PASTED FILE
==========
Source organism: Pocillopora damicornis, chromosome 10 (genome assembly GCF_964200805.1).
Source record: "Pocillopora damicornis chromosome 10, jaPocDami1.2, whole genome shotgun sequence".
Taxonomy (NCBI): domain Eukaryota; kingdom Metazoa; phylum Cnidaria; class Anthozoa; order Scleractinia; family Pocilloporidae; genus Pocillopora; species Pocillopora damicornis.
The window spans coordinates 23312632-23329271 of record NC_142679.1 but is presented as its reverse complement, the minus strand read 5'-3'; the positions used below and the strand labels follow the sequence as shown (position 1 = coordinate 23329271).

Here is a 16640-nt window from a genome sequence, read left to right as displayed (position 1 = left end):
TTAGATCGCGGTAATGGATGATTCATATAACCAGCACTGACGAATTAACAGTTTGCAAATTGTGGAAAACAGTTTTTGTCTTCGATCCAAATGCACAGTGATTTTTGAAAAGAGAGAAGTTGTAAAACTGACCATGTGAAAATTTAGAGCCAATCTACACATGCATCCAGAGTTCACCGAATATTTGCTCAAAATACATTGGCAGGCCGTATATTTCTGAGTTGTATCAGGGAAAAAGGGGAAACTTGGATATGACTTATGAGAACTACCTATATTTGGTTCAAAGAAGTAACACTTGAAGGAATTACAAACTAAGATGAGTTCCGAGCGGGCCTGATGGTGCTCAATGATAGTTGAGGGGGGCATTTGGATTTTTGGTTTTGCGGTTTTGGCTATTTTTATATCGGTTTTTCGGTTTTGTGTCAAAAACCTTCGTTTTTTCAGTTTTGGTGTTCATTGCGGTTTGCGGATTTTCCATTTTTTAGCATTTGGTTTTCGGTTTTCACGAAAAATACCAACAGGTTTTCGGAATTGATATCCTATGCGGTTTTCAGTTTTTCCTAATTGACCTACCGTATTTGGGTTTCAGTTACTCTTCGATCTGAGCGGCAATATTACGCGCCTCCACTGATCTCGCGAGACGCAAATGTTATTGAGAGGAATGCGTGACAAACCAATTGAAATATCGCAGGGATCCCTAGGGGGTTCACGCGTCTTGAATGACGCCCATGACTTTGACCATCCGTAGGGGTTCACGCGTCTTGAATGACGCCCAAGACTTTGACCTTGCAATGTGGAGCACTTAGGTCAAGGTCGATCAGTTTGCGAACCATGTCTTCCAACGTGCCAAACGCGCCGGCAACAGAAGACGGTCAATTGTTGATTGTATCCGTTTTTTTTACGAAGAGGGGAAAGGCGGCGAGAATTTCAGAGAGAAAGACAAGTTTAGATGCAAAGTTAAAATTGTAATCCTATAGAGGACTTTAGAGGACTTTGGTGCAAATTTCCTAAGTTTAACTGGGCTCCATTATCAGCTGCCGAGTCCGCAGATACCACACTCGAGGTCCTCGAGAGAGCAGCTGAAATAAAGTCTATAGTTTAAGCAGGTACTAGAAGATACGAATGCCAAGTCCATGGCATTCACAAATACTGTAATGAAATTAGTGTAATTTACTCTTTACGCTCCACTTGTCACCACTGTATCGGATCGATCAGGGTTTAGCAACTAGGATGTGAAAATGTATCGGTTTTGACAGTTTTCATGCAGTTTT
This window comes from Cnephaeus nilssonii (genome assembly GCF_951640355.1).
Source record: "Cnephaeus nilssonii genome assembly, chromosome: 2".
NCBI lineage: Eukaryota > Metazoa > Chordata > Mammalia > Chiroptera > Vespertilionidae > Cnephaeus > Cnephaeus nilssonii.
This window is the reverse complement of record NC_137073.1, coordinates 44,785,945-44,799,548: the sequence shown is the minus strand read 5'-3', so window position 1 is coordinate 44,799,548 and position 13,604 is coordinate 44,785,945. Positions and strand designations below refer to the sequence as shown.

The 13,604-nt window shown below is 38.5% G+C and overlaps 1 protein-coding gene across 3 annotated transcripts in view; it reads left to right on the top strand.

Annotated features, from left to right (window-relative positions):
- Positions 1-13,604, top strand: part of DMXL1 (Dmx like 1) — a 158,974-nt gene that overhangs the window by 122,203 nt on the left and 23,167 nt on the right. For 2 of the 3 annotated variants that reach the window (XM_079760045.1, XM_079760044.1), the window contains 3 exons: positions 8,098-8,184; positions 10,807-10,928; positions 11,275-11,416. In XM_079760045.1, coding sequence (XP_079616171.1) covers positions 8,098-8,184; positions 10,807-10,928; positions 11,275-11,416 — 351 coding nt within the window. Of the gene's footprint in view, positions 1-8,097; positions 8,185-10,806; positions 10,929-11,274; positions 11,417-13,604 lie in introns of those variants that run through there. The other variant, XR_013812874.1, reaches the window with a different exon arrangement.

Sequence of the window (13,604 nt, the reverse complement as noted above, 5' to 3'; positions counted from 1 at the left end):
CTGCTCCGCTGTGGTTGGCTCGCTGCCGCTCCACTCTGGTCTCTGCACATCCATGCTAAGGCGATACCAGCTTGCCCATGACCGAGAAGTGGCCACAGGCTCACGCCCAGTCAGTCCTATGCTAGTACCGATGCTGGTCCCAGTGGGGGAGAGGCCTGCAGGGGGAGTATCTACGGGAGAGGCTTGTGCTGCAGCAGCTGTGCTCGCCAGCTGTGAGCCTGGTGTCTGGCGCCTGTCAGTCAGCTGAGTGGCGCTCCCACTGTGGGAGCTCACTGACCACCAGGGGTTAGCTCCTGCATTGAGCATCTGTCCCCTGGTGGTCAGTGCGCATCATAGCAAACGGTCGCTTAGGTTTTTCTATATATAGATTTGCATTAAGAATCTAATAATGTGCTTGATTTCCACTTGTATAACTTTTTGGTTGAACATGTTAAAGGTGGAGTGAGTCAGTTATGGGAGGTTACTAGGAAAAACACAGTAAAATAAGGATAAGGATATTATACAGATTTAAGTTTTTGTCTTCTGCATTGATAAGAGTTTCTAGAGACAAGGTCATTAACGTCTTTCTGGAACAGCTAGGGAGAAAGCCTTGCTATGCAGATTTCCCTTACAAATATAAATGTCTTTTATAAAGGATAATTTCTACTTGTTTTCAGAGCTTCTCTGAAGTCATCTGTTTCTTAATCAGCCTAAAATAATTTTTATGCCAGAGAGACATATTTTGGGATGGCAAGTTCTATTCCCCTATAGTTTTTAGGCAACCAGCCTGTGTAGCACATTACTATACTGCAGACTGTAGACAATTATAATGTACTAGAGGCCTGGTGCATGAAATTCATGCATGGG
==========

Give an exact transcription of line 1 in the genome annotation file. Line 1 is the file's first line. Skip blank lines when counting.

Source organism: Pocillopora damicornis, chromosome 10 (genome assembly GCF_964200805.1).